In Ft. Thomas, Disputes Over City Administrator's Residency, Road Kill
Special to The River City News
A lot of discussion took place at this week's Fort Thomas City Council meeting about a residency requirement for the city administrator, fire chief, fire captains and police chief. There was a Fort Thomas residency requirement for those positions that was discovered this summer by a resident. It was then brought up by Martin in a meeting to eliminate that requirement Martin and the fire chief do not live in the city.
It came up previously at the November 18 meeting (read round-up here). Councilman Jay Fossett, chairman of the Law, Labor and License Committee, requested council to hold off on the first reading at the last minute since he knew he couldn't be at last night's meeting where the vote would take place. His request was not granted and the first reading took place. "After I saw that this issue was on the agenda for tonight, I sent an email once again requesting that the vote be delayed until the next meeting, when I would be present," Fossett said Monday afternoon."Ken Bowman and Lisa Kelly both sent emails agreeing with my request. I have not heard from anyone else."
In an email to FTM after the meeting, Martin suggested that Roger Peterman, Eric Haas, and Tom Lampe did not respond because Fossett's request via email violated Kentucky's Open Meetings Act, which mandates that all council proceedings be held in a public forum.
"This type of email communication by council members concerning a legislative matter under consideration by the council, likely violates the Kentucky Open Meetings Act," said Martin to FTM. "All council members have been cautioned by me and by our city attorney to not originate nor engage in emails to a quorum of council such as Jay's email. If a council member desires to engage a quorum of council members in a conversation regarding a legislative matter it must occur in an open meeting where the public has an opportunity to observe the deliberation."
However, Fossett, an attorney of 27 years and former full-time solicitor for the City of Covington for four years disagrees. "My email did not request council action or discuss public business but simply requested that he/the mayor to change the agenda to delay the vote on the ordinance so I could discuss this publicly discuss this issue at a city council meeting."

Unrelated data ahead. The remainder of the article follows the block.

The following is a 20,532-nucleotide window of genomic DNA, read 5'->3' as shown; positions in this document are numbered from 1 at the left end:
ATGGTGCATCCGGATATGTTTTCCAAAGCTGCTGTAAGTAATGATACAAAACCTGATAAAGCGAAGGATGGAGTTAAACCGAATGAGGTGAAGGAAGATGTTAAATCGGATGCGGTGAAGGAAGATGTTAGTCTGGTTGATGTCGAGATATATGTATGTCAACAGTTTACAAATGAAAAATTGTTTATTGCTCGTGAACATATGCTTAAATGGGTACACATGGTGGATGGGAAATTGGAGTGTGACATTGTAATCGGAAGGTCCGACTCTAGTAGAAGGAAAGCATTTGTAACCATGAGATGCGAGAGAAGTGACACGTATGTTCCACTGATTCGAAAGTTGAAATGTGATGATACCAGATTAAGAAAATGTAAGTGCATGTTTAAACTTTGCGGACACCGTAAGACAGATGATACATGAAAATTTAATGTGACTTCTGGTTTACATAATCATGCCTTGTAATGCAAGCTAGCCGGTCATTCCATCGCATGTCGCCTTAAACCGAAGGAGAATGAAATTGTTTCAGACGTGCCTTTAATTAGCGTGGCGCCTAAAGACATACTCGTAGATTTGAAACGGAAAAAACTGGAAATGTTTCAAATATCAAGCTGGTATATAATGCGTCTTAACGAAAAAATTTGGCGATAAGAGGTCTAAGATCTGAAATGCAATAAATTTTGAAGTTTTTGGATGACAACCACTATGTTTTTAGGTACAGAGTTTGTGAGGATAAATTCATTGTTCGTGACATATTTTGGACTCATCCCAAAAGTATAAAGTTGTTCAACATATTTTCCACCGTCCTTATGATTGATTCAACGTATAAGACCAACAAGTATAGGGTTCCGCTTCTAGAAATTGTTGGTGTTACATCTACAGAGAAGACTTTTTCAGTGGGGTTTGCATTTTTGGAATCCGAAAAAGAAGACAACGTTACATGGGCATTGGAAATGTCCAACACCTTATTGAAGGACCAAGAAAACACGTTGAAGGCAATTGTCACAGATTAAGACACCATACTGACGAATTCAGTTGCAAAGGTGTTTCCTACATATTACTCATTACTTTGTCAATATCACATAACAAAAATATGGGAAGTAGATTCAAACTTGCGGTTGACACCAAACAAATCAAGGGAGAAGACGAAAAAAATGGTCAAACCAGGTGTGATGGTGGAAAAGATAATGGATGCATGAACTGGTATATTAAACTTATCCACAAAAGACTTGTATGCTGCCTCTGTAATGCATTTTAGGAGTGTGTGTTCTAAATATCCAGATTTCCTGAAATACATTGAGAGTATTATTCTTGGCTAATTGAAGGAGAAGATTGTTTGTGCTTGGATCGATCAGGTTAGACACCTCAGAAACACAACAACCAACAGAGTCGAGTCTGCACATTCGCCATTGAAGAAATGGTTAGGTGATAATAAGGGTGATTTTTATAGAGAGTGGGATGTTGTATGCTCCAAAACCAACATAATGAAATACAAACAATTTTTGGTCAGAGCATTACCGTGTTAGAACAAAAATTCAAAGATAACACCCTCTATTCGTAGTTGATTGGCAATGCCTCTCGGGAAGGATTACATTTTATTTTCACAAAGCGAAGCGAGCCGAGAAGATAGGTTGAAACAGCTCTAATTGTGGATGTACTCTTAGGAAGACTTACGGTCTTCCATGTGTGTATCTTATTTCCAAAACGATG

Laura Ross, managing counsel for member legal services with the Kentucky League of Cities, agrees that Fossett's email did not violate any laws including the Kentucky Open Meetings Act. "This is a typical and difficult situation for city legislative bodies who are trying not to risk being considered to having a public meeting via email so that might be why they didn’t respond," she said."I do think because it’s an administrative question about postponing, as long as there was no discussion, they could respond and just say the very basic yes or no."
Councilmen Lampe, Haas and Peterman voted in favor of eliminating the requirement while Kelly and Bowman voted in favor of keeping it, per the committee's recommendation.
Fort Thomas resident Mari Beth Sensel addressed council about a deer that was on the side of Memorial Parkway during Thanksgiving weekend. The deer was located 100 yards from the entry of Stardust Point. "This is now my third meeting that I have been here for road kill. Meeting one was a year ago in December."
In previous meetings it was explained to Sensel that Memorial Parkway is a state road and parts of it are in Newport and Bellevue. This sometimes makes things difficult. She argued that the perception is it's Fort Thomas and it looks bad on the city.
Sensel asked why the smaller animals are usually removed so quickly but the deer tend to stay around for a while. "I would like some answers tonight."
"As far as smaller animals, we can easily dispose of them in a dumpster," said Don Martin, city administrator adding that deer are a little harder to dispose. In an email to Fort Thomas Matters, Martin would later claim that "…the deer carcass in-question along Memorial Parkway was not located in the City of Fort Thomas, but in Newport. Therefore it was Newport's responsibility to address, not Fort Thomas'."
However, the City of Newport disagrees.
"We didn't receive any notification that the carcass was in the city of Newport and we typically are called right away if there is roadkill on the small stretch of Newport on Memorial Parkway," said Newport Community Services Director Doug Roell. "If it were in Newport, we would have been notified and would have had it taken care of."
Martin said the police and city employees will report dead deer on state roads to the Kentucky Department of Transportation but it was delayed due to the holiday weekend. It was called Monday morning and the deer was removed.
"I appreciate your concern and we will try to do better," Mayor Mary Brown said to Sensel.